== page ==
Alameda County health officials will not allow for the opening of additional businesses as COVID-19 spread increases in Berkeley, Oakland and neighboring cities, with warnings that the region may soon return to more restrictive tiers in the state’s monitoring system.
From September to October the county quickly fell from the purple, or “widespread” tier, to the orange, or “moderate,” tier, meaning a reintroduction of indoor dining and personal care services (with limits on capacity), a green light for in-person learning at local schools, and a loosening of restrictions for retail and other sectors.
But, on Thursday morning, the county health officer said that worsening COVID-19 conditions could bring it back to red, or even purple, when the state announces its next update on Tuesday. Indoor businesses and larger retail capacities are still allowed to operate in the meantime, but this may change if the COVID-19 spread continues to worsen.
The red tier amounts to “substantial” COVID-19 risk in a given county, with four to seven daily new cases per 100,000 residents and between 5-8% of tests coming back positive. The latest tier announcement, on Nov. 10, sent Contra Costa and Santa Cruz counties back to the red tier, and prompted San Francisco to voluntarily shut down indoor dining.
Alameda County has been in the lower, orange tier for about a month, but it’s currently seeing 3.8 cases a day per 100,000 residents (on the far end of orange, bordering on red), with a 1.6% positivity rate.
The “health equity metric,” is at 2.8%. This measures case rates in neighborhoods that are disadvantaged, or have communities with essential workers, low-income, Black, Latino and Pacific Islander residents. Many of these neighborhoods are in Oakland, as identified by the state’s “Healthy Places Index,” and some, like East Oakland, have been hit especially hard by COVID-19.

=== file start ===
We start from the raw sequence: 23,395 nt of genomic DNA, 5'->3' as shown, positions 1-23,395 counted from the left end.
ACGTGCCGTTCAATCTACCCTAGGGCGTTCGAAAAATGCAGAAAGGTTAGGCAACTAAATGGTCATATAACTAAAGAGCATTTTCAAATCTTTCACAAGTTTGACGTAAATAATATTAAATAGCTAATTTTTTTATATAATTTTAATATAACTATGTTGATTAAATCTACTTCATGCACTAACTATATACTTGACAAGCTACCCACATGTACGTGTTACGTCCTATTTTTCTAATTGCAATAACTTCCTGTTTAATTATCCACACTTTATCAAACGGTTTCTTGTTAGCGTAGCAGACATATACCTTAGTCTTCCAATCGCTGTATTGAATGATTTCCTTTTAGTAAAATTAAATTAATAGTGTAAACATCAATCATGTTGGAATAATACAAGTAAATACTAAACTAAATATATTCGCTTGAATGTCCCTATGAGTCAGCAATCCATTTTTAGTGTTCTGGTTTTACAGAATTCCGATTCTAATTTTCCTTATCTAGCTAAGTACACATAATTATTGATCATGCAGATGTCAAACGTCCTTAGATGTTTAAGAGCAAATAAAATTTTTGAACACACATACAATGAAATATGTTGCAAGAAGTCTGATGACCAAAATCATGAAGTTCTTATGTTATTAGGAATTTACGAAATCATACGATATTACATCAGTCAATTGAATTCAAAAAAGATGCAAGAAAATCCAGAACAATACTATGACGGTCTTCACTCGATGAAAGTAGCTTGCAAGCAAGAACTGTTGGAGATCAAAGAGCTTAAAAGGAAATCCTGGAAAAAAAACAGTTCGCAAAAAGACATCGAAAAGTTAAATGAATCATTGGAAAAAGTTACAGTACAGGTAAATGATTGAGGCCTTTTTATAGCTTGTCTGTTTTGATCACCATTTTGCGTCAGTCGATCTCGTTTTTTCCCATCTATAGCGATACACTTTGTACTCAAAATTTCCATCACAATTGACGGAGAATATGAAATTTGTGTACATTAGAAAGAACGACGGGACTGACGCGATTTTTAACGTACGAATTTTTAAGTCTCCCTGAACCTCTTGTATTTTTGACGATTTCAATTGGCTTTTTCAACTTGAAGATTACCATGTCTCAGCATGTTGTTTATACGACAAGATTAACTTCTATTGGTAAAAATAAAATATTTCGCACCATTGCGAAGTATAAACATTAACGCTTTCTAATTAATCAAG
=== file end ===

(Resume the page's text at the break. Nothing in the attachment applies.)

Dr. Gerard Jenkins, the chief medical officer at Native American Health Center in Oakland’s Fruitvale neighborhood, which has one of the highest COVID case rates in the county, said pausing reopening plans is the right thing to do.
“I understand the concern and I think it’s appropriate,” said Jenkins. “Even though I know a lot of people aren’t going to be a fan of that move. It’s necessary.”
Equally as important, he stressed, will be community members complying with the county’s health guidelines.
“I think that there is a sense of COVID fatigue, and not only in Fruitvale. There are people that are getting somewhat complacent with rules,” he said. “People are exasperated with having to deal with COVID and want to still go about their lives. But unless there’s a general consistency from people who are consciously really trying to curb it, and following all those rules and guidelines, I think we’re going to continue to be challenged.”
Cases in Berkeley have also seek a spike since mid-October, when cases were hovering around one or two a day. Now, the average daily caseload is at seven, with what appears to be an upward trajectory, and the positivity rate is at 1.05% — up from 0.48% in previous weeks.
Berkeley Unified School District finally began a much-awaited pilot reopening for students struggling with distance learning on Monday, allowing nine cohorts of 70 total students at Rosa Parks, Malcolm X, Jefferson and the new Oxford elementary schools. Even if the county moves all the way back to purple tier, this cohort program will still be allowed, but larger reopening plans for all students and grade levels will be put on hold.
Berkeley’s health officer has the ability to impose even greater restrictions than the county in the coming weeks, but the city has not yet rung the alarm over increasing cases. The city may decide to go this route if community spread worsens, but city spokesman Matthai Chakko said Berkeley has “overwhelmingly” aligned with the county’s guidance, and will remain in close communication with its officials as they decide next steps.